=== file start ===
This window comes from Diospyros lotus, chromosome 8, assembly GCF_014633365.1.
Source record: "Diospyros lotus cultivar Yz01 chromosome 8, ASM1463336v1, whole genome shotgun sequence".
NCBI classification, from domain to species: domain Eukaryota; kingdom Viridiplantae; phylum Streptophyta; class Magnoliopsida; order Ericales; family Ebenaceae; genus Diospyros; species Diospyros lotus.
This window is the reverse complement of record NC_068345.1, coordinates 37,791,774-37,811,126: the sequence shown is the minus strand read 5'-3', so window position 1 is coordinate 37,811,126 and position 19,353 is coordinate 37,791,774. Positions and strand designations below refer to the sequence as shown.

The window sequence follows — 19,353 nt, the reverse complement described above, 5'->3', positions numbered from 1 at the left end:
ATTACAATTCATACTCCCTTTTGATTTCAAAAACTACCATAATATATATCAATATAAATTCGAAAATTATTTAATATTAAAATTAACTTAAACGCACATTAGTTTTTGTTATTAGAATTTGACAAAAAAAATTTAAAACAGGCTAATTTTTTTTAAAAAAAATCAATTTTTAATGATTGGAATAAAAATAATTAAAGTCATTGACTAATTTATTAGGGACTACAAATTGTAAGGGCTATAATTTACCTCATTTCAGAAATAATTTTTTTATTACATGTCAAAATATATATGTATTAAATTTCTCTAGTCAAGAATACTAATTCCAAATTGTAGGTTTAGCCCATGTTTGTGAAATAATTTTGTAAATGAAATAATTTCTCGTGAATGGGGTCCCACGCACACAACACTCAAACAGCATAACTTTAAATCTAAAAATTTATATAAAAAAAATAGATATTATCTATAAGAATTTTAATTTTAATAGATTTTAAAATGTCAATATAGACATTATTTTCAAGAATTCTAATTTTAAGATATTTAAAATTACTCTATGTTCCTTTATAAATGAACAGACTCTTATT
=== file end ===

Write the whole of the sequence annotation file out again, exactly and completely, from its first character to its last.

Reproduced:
This window comes from Diospyros lotus, chromosome 8, assembly GCF_014633365.1.
Source record: "Diospyros lotus cultivar Yz01 chromosome 8, ASM1463336v1, whole genome shotgun sequence".
NCBI classification, from domain to species: domain Eukaryota; kingdom Viridiplantae; phylum Streptophyta; class Magnoliopsida; order Ericales; family Ebenaceae; genus Diospyros; species Diospyros lotus.
This window is the reverse complement of record NC_068345.1, coordinates 37,791,774-37,811,126: the sequence shown is the minus strand read 5'-3', so window position 1 is coordinate 37,811,126 and position 19,353 is coordinate 37,791,774. Positions and strand designations below refer to the sequence as shown.

The window sequence follows — 19,353 nt, the reverse complement described above, 5'->3', positions numbered from 1 at the left end:
ATTACAATTCATACTCCCTTTTGATTTCAAAAACTACCATAATATATATCAATATAAATTCGAAAATTATTTAATATTAAAATTAACTTAAACGCACATTAGTTTTTGTTATTAGAATTTGACAAAAAAAATTTAAAACAGGCTAATTTTTTTTAAAAAAAATCAATTTTTAATGATTGGAATAAAAATAATTAAAGTCATTGACTAATTTATTAGGGACTACAAATTGTAAGGGCTATAATTTACCTCATTTCAGAAATAATTTTTTTATTACATGTCAAAATATATATGTATTAAATTTCTCTAGTCAAGAATACTAATTCCAAATTGTAGGTTTAGCCCATGTTTGTGAAATAATTTTGTAAATGAAATAATTTCTCGTGAATGGGGTCCCACGCACACAACACTCAAACAGCATAACTTTAAATCTAAAAATTTATATAAAAAAAATAGATATTATCTATAAGAATTTTAATTTTAATAGATTTTAAAATGTCAATATAGACATTATTTTCAAGAATTCTAATTTTAAGATATTTAAAATTACTCTATGTTCCTTTATAAATGAACAGACTCTTATT